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The Automotive Black Box Data Dilemma

Built into the framework of U.S. citizens’ civil liberties is the right to privacy. Though not specifically mentioned in the U.S. Constitution, privacy is cherished as a catchall concept that limits government intrusion into people’s lives and establishes boundaries meant to protect one citizen from another. But the framers of the Constitution could not have foreseen the electronic systems that now threaten to modify the definition of privacy or abolish it entirely.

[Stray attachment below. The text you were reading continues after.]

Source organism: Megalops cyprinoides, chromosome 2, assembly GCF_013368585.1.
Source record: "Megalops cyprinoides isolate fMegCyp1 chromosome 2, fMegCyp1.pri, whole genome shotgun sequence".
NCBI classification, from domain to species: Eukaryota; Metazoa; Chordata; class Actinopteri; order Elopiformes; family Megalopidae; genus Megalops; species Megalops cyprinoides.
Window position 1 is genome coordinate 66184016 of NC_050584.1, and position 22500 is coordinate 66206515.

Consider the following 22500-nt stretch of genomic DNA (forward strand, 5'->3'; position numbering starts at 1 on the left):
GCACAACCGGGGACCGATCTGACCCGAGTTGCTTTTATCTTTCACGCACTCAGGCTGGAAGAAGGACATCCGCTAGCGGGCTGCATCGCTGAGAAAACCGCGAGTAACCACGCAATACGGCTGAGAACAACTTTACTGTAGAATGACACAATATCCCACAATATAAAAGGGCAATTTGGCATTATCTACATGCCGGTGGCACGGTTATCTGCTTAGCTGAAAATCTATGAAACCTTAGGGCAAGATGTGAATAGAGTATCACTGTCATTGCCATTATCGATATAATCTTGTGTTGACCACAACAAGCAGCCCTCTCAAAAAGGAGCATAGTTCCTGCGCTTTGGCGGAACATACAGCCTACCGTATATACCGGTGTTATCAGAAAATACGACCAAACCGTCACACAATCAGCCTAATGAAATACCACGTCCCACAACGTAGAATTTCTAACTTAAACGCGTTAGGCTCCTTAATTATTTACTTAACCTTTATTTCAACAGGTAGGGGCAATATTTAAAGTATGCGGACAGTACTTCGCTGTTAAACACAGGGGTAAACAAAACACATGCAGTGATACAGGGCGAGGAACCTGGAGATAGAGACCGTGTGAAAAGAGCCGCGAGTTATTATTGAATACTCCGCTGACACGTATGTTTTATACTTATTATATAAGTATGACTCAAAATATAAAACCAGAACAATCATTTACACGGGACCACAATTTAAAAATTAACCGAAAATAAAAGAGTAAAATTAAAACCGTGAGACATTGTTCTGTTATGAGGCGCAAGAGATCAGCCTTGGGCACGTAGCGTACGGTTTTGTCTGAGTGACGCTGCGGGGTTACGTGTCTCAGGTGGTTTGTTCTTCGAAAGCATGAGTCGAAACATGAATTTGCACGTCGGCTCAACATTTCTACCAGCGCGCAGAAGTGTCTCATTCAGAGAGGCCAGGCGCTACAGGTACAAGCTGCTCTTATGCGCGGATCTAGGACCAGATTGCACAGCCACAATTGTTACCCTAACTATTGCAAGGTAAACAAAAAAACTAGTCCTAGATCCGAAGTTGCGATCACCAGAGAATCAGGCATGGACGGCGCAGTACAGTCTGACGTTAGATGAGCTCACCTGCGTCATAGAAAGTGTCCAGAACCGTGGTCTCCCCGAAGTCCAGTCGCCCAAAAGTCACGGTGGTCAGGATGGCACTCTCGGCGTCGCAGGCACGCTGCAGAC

Automobile safety systems, which are networked throughout the body of your car, generate a blizzard of data (likely without your knowledge) and store it in a nondescript box the size of a deck of cards. The gadget, called an event data recorder (EDR), is a less-refined version of the so-called black box carried by aircraft. Initially, EDRs were supposed to help researchers and automakers make refinements to the systems intended to keep cars from crashing and people from dying. But it wasn’t long before these devices were eyed as tools to help authorities figure out what a driver was doing in the moments before a crash—be it eating, shaving, or gargling with vodka. (Before EDRs, drawing such conclusions required autopsies and a series of educated guesses based on things like skid marks.)

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